The 8 Best Window Fans

Updated October 20, 2017 by Ezra Glenn

8 Best Window Fans
Best High-End
Best Mid-Range
Best Inexpensive
We spent 38 hours on research, videography, and editing, to review the top selections for this wiki. Window fans are a quiet and cost-efficient alternative, or supplement, to central or in-window air conditioning units, not to mention they are much easier to install. Offering a great way to improve circulation and cool your home, any one of our choices will help keep the temperature where you want it while helping you save on energy costs, too. When users buy our independently chosen editorial picks, we may earn commissions to support our work. Skip to the best window fan on Amazon.

8. Lasko 2137

The Lasko 2137 is an affordable twin unit that has snap-on feet so it can be adapted for floor or table use, making it a great choice for a garage or construction space. It's not an extremely powerful model, but it does a good job of moving air around a room.
  • won't vibrate while in use
  • may not fit small windows
  • dust can easily clog it
Brand Lasko
Model 2137
Weight 5.8 pounds
Rating 3.9 / 5.0

7. Bionaire BWF0522M

The Bionaire BWF0522M is an ultra-thin unit that is 25% more compact than most of its competitors, so it can fit in a shallow window without added support. It has manual controls and three fans that turn on and off depending on its setting.
  • horizontal or vertical orientation
  • elegant and modern design
  • no remote control
Brand Bionaire
Model BWF0522M
Weight 6.7 pounds
Rating 4.0 / 5.0

6. Air King 9155 Storm Guard

The Air King 9155 Storm Guard boasts an energy efficient permanent split-capacitor motor, and is made of high impact styrene, so it can handle a lot of wear and tear. Given its power and durability, it's a great choice for commercial environments.
  • lightweight and easy to move
  • exterior is easy to clean
  • control dial feels flimsy
Brand Air King
Model 9155
Weight 13.6 pounds
Rating 4.5 / 5.0

5. Holmes HAWF-2041

The Holmes HAWF-2041 is a very quiet fan, so it's ideal for keeping a bedroom ventilated at night. It has three speed settings and its motors can be controlled separately, so you can run one side and not the other to cut energy costs.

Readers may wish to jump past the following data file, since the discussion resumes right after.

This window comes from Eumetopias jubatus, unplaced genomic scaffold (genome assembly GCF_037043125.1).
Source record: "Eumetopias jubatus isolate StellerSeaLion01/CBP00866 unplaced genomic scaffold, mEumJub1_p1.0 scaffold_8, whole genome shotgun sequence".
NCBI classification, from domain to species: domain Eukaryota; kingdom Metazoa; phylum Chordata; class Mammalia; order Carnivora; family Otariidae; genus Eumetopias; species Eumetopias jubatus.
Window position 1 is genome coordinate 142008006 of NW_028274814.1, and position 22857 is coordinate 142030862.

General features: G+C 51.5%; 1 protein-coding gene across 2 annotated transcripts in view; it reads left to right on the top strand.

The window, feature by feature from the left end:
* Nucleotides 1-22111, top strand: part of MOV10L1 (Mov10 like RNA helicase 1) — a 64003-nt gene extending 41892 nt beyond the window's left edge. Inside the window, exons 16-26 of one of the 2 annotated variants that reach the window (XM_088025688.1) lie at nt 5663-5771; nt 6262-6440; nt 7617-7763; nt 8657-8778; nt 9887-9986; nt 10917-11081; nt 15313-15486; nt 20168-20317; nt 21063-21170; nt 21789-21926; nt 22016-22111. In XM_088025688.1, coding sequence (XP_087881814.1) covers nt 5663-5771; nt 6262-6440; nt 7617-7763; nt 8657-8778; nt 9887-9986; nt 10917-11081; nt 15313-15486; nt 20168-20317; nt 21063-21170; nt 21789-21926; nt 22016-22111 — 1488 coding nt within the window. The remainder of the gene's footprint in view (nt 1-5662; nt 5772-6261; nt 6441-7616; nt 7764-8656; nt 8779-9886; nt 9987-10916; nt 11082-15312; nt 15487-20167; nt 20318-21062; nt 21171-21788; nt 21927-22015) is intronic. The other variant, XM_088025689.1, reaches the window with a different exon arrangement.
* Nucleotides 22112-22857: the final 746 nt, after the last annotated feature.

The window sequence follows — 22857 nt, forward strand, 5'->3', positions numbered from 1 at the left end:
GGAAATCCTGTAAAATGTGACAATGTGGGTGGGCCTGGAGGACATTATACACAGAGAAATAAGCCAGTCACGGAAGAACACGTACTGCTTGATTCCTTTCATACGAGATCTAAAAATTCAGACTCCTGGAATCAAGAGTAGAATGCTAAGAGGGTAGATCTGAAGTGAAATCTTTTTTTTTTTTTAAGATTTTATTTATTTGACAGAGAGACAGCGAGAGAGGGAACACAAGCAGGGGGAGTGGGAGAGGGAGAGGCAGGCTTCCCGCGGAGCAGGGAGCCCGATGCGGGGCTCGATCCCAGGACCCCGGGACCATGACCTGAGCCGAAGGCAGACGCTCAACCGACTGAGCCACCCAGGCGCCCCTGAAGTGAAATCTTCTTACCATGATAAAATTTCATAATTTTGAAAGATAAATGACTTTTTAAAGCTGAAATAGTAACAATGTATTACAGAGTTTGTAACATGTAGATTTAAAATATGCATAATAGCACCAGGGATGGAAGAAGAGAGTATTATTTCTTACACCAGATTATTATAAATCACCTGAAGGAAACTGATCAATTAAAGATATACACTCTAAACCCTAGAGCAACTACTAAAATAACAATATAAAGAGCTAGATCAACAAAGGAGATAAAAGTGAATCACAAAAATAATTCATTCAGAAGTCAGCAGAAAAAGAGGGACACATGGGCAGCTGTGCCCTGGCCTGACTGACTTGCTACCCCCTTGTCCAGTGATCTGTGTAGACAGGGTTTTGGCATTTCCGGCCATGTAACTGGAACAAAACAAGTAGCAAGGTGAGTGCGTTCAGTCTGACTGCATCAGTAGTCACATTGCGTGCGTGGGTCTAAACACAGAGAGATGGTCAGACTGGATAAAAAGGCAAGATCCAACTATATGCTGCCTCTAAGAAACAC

• the controls are easy to use
  • motors are reversible
  • it's difficult to clean
Brand Holmes
Model HAWF-2041
Weight 7.4 pounds
Rating 4.0 / 5.0

4. Air King 9166

The Air King 9166 is a powerful, top-quality unit that can send out air at over 3,500 cubic feet per minute. Its large blades are powered by a 120-volt motor, and it is approved by the Occupational Safety & Health Administration.
  • comes with a 7-foot power cord
  • easy to access rotary switch
  • can cool up to 3000 square feet
Brand Air King
Model 9166
Weight 33.2 pounds
Rating 4.0 / 5.0

3. Lasko 2155A

The Lasko 2155A is a 16-inch, electrically reversible model. Impressively quiet given its powerful motor, it allows users to open and close the window behind it without moving the unit, so it does not need to be removed during colder months.
  • fused safety plug
  • effective in 100 percent humidity
  • suitable for vertical installation
Brand Lasko
Model 2155A
Weight 13.9 pounds
Rating 4.7 / 5.0

2. Nature's Cooling Solutions Eco

The Nature's Cooling Solutions Eco uses built-in humidity and heat sensors to continuously monitor both indoor and outdoor conditions. Its thermostat can be set to automatically draw in cool external air when the temperature inside rises above a comfortable level.
  • protected from the elements
  • louvers close when not in use
  • uses less energy than central ac
Brand Nature's Cooling Soluti
Model EB 001-02
Weight pending
Rating 4.7 / 5.0

1. Holmes HAWF2021

The Holmes HAWF2021 is a highly affordable unit with dual 6-inch blades. Its motors are water-resistant, so it can be left in place during bad weather, and it features control switches on both sides, so it can be reversed to send air out.
  • works with a window screen in place
  • won't overheat from prolonged use
  • ideal for large rooms
Brand Holmes
Model HAWF2021
Weight 5.8 pounds
Rating 4.8 / 5.0

All Fans Are Not Created Equal

Window fans have come a long way over the years. As a consumer, it helps to stay on top of what's changed.